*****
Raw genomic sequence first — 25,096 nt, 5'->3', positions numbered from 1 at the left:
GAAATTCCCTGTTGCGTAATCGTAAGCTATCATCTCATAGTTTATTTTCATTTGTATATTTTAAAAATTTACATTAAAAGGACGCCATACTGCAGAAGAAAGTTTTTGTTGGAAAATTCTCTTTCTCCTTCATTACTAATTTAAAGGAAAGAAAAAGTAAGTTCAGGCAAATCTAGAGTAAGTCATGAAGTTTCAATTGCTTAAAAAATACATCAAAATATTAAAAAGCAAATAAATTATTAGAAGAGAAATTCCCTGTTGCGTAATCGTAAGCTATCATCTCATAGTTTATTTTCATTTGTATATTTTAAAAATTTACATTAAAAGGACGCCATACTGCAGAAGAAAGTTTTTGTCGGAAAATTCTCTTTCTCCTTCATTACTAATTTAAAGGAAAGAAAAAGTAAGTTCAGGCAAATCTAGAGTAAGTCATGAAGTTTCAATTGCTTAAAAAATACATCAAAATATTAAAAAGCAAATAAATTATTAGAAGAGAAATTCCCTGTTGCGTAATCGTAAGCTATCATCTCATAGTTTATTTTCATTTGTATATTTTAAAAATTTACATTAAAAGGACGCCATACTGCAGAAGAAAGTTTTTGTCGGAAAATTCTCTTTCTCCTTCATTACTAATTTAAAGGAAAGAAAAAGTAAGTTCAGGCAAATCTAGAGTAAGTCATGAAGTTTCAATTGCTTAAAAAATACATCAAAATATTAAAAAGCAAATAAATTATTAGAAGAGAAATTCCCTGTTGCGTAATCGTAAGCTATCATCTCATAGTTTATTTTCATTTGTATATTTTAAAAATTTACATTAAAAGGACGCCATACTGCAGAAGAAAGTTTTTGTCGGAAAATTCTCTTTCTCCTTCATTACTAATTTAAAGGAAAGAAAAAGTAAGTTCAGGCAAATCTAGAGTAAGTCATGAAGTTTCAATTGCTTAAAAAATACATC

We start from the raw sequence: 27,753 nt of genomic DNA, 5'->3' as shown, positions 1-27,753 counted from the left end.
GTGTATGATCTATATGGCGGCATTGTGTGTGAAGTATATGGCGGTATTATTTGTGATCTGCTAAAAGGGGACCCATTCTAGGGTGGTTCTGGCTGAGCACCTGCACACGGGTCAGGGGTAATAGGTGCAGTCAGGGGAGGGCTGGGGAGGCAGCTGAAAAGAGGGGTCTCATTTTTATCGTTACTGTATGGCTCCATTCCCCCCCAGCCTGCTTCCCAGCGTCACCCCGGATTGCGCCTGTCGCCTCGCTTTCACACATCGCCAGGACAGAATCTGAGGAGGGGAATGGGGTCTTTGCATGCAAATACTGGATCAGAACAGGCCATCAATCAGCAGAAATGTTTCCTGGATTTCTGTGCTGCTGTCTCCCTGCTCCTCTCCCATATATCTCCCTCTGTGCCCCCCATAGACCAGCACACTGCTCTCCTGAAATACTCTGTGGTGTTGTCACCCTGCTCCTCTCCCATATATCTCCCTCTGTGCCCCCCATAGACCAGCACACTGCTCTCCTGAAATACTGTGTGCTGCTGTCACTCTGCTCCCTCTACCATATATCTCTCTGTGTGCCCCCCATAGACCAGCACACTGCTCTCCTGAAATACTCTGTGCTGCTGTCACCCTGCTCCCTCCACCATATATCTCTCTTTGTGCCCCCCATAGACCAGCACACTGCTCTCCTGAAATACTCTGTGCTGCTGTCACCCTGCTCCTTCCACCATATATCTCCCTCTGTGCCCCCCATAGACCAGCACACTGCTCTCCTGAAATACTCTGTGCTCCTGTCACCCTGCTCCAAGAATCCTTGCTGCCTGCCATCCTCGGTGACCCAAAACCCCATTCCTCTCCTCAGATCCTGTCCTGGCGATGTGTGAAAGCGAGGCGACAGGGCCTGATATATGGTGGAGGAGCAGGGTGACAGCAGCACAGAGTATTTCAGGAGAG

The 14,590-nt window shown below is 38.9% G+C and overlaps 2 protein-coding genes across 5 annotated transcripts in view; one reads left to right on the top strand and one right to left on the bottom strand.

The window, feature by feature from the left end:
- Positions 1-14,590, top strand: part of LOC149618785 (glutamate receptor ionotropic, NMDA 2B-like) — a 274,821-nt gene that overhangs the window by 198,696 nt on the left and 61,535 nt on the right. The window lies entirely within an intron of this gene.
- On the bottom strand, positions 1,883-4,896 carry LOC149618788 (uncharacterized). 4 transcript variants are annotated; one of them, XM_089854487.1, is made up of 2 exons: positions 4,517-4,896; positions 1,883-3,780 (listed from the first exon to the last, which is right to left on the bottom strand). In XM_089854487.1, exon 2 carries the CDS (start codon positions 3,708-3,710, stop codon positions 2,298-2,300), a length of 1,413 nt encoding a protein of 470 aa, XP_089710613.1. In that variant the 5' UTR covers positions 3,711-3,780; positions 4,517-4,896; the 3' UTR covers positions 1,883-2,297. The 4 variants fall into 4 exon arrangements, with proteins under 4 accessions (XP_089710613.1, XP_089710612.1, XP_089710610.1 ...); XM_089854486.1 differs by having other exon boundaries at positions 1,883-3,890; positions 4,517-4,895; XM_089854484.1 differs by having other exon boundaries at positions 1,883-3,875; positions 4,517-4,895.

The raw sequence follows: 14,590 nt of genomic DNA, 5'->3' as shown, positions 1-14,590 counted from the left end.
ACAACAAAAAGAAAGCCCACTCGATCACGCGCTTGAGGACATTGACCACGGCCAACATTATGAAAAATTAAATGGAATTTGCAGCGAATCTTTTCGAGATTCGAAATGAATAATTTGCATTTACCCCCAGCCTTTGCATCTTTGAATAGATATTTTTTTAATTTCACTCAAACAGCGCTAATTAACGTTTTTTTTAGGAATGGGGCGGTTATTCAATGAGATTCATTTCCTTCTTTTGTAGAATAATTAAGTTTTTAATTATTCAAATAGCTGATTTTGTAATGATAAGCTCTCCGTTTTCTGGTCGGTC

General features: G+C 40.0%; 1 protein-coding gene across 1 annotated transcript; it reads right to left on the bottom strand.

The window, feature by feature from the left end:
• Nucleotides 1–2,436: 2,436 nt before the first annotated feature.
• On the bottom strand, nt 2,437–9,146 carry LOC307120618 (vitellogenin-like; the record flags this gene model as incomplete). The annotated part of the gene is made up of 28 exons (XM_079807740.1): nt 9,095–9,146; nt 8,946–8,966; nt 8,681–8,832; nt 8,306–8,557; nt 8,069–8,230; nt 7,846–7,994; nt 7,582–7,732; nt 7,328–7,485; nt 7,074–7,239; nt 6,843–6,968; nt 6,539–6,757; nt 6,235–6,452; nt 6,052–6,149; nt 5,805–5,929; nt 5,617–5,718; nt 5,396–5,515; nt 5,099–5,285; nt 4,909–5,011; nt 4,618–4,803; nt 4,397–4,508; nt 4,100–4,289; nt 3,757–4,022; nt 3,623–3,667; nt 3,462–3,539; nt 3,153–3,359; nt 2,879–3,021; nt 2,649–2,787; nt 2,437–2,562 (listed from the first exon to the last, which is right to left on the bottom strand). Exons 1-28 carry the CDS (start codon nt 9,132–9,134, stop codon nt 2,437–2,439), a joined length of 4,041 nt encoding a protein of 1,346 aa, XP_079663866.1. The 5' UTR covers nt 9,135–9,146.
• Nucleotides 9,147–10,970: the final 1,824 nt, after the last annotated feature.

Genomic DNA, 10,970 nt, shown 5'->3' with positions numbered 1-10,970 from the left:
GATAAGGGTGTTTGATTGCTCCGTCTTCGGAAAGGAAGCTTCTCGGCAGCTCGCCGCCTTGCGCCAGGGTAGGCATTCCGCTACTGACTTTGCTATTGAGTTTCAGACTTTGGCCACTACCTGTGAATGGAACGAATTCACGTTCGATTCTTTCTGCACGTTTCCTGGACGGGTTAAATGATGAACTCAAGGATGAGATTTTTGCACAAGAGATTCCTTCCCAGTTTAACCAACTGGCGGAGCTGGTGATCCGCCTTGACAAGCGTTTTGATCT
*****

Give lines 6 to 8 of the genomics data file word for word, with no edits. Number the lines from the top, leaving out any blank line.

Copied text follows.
The window, feature by feature from the left end:
- Positions 1-14,590, top strand: part of LOC149618785 (glutamate receptor ionotropic, NMDA 2B-like) — a 274,821-nt gene that overhangs the window by 198,696 nt on the left and 61,535 nt on the right. The window lies entirely within an intron of this gene.
- On the bottom strand, positions 1,883-4,896 carry LOC149618788 (uncharacterized). 4 transcript variants are annotated; one of them, XM_089854487.1, is made up of 2 exons: positions 4,517-4,896; positions 1,883-3,780 (listed from the first exon to the last, which is right to left on the bottom strand). In XM_089854487.1, exon 2 carries the CDS (start codon positions 3,708-3,710, stop codon positions 2,298-2,300), a length of 1,413 nt encoding a protein of 470 aa, XP_089710613.1. In that variant the 5' UTR covers positions 3,711-3,780; positions 4,517-4,896; the 3' UTR covers positions 1,883-2,297. The 4 variants fall into 4 exon arrangements, with proteins under 4 accessions (XP_089710613.1, XP_089710612.1, XP_089710610.1 ...); XM_089854486.1 differs by having other exon boundaries at positions 1,883-3,890; positions 4,517-4,895; XM_089854484.1 differs by having other exon boundaries at positions 1,883-3,875; positions 4,517-4,895.